Tuesday, May 7, 2013

Recognizing Students - Entry #34

This month I have come full circle in my Writing Project.  The genesis for this yearlong effort began with students at my campus.  Last May 2012, as the spring semester was ending, I wanted to personally thank the undergraduates working in our student services suite so I handwrote thank you notes to each of them.  That got me thinking about the process of writing and sending out handcrafted correspondence.  One thing led to another and, voila, The Writing Project was born.  Fast forward one year later and a number of the recipients for the cards I have (and will) send out this month are also current students at UConn Waterbury.  Instead of student employees I am targeting recently elected student government officers, campus leaders, and individuals that have increased their grades enough to remove themselves from academic probation.  Start with students.  End with students.

Besides the symmetry this represents, and maybe a subtle encouragement for the undergraduates to think about writing their own handwritten notes, I had specific reasons for writing to each group.  For example, I wanted the student leaders to know that their efforts, especially at a commuter campus, are vital to help build some semblance of community.  Commuter students have so many commitments tugging at them in all different directions—work, family life, and school.  Those individuals that carve out a portion of their time to lead a club or organization deserve our attention.  This is what I wanted to relay to the student leaders.  For example, our Psychology Club organized a simple end-of-semester food drive.  In the past, similar activities have taken place with less than stellar results.  This time around the campus-wide collection was well-publicized, donations were dropped off on a regular basis and, most importantly, the non-perishable items were picked up and delivered to the food pantry.  Great job!  The administration does notice.

For the newly elected student government officers my message was the same as that to the other club leaders.  However, I wanted to convey a bit more.  These undergraduates provide year round programming to the study body—from the frivolous to the more educational.  Their commitment to bettering the campus, within their individual time constraints, is more substantial.  Sometimes we (the student services staff and campus hierarchy) might take their dedication and diligence for granted, not really acknowledging their efforts and how it improves the quality of life on campus.  I wanted my cards to let the incoming officers, all who had been involved in student government previously, know we do take notice, we greatly appreciate all your efforts, and we thank you.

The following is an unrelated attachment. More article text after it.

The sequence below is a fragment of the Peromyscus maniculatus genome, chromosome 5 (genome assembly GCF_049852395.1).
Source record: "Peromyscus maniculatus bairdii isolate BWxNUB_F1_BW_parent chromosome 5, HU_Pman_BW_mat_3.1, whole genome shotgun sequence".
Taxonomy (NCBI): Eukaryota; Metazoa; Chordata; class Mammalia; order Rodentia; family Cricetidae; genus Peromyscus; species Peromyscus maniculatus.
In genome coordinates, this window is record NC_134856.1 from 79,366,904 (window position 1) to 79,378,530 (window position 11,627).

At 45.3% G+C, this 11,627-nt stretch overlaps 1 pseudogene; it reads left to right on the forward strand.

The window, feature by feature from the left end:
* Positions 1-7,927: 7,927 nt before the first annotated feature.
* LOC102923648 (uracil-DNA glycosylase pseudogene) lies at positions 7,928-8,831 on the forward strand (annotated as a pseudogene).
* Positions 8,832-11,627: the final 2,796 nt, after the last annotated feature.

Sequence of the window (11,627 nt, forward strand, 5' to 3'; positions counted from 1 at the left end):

The last group of students I will write to before the Writing Project concludes are those undergraduates that, having been on academic probation, have pulled themselves up academically to now be in good standing.  In other words, their grades improved enough where dismissal from the University is no longer a dark cloud hanging over their heads.   During each semester I get together regularly with individuals on academic probation.  From the start, I tell them if they work hard and consistently meet with me every few weeks the odds of them doing well increases dramatically.  Throughout each term a large percentage of the students that heed my advice see the fruits of their labor.  It all culminates when final grades are recorded to reveal a satisfactory (or higher) semester grade point average.  My note to these students will express my congratulations for their improved grades, for their dedication to their studies, and to a brighter future.  In essence, I am hoping my card is the final confidence booster so when the following semester begins these students can now fly on their own. 

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